Not only do levees actually exacerbate floods, they are a static solution to a dynamic, probabilistic problem. Levee heights are based on knowledge of the past history of floods on the river system, estimates of precipitation that is likely to occur, and hydraulic analyses. On the Mississippi, the "project design flood" was developed in 1956 based on "the largest storm series considered to have a reasonable chance of occurrence in the season when floods are likely to occur over the Mississippi River Basin." For reference, the Mississippi River at Vicksburg is currently flowing at 2,330,000 ft3/s (~66,000 m3/s), and the project design flood is 2,710,000 ft3/s. On Friday, the Mississippi River at Natchez is predicted to crest at 62.5 feet, almost 4.5 feet higher than the highest flood on record there. So the flood of 2011 on the Mississippi River is within the design standards of its levees, but what happens when a bigger flood comes along? Or what happens when a big flood comes along on a river where the levees aren’t so well designed and maintained?
Land use changes in a watershed can increase flood flows. As urbanization spreads impervious surfaces (e.g., parking lots) over larger areas, rainfall makes its way to rivers more quickly, contributing to increasing floods. Agricultural drainage and conversion of wetlands to farm fields also increases flooding. Levees built to withstand floods in a watershed with little urbanization and agricultural drainage may be inadequate after the land use patterns have changed.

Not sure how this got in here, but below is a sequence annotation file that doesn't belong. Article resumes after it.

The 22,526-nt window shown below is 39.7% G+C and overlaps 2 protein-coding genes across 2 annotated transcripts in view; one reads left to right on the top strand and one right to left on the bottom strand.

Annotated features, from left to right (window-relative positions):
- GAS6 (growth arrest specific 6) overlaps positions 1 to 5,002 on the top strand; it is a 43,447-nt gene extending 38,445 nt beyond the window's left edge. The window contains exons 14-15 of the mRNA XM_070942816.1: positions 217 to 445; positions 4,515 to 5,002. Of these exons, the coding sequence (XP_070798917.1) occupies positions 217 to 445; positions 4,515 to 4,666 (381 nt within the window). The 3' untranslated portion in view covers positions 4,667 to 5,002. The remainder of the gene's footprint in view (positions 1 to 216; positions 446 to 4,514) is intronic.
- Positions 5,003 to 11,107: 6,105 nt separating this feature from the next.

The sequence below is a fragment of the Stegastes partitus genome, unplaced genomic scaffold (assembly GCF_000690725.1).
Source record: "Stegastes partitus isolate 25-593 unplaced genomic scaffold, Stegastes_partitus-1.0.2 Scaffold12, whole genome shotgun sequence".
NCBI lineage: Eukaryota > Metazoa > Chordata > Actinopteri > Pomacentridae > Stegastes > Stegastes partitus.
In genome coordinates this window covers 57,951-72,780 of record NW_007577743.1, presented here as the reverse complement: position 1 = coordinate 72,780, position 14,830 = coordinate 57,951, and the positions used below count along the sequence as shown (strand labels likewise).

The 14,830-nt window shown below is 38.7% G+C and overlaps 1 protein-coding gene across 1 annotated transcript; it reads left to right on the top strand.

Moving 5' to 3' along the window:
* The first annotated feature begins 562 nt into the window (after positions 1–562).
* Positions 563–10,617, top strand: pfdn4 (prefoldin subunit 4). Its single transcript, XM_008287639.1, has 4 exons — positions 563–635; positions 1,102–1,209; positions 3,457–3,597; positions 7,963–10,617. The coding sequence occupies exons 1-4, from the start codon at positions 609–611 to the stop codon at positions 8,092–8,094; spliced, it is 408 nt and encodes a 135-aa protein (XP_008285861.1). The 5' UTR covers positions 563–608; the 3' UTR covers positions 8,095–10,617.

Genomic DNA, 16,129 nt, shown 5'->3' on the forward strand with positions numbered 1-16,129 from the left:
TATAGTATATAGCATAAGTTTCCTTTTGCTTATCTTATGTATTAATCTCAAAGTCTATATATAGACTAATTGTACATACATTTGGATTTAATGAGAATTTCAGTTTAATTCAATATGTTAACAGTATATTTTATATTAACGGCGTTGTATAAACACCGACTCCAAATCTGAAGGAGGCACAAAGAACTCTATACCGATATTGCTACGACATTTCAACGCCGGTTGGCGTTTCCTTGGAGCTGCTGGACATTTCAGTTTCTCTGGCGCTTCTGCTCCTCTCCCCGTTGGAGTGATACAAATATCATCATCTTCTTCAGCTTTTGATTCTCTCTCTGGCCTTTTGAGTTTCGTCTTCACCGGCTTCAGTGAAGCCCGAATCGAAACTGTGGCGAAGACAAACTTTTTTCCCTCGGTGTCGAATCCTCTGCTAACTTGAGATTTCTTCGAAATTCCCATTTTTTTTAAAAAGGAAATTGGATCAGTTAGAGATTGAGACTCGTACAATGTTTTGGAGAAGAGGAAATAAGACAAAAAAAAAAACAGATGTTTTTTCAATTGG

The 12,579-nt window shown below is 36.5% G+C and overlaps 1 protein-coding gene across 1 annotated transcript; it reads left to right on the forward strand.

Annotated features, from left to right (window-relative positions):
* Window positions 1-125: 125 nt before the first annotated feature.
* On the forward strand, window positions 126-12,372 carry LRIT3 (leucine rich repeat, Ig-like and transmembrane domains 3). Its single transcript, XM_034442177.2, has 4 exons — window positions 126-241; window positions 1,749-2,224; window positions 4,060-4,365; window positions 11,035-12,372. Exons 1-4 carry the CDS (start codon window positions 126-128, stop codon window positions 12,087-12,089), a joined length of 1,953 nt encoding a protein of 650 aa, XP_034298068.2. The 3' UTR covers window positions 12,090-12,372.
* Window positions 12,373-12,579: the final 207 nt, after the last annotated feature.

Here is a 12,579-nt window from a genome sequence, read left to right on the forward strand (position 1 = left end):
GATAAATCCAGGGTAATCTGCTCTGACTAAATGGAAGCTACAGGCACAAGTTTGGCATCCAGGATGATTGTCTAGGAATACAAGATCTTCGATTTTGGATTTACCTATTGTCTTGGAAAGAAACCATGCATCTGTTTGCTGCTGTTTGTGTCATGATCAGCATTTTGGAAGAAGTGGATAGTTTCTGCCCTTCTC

Precipitation and snowmelt patterns also change, changing the frequency and magnitude of floods along with them. Increasing intensity of precipitation, a likely outcome of anthropogenic climate change, will contribute to increased flooding in the Mississippi watershed and elsewhere. Already, analysis of long-term flood records on the Upper Mississippi and Missouri suggests that annual peak flows are increasing in some areas, and that the likely cause is climate change (Olsen, 1999). This means that we need to recalculate the probability of a given size flood occurring each year. What was once thought to be a 1% probability event ("100-year flood") now occurs with much higher probability. But, in a dynamic climate, it’s not entirely clear how to calculate flood probabilities in the way we’ve done in the past.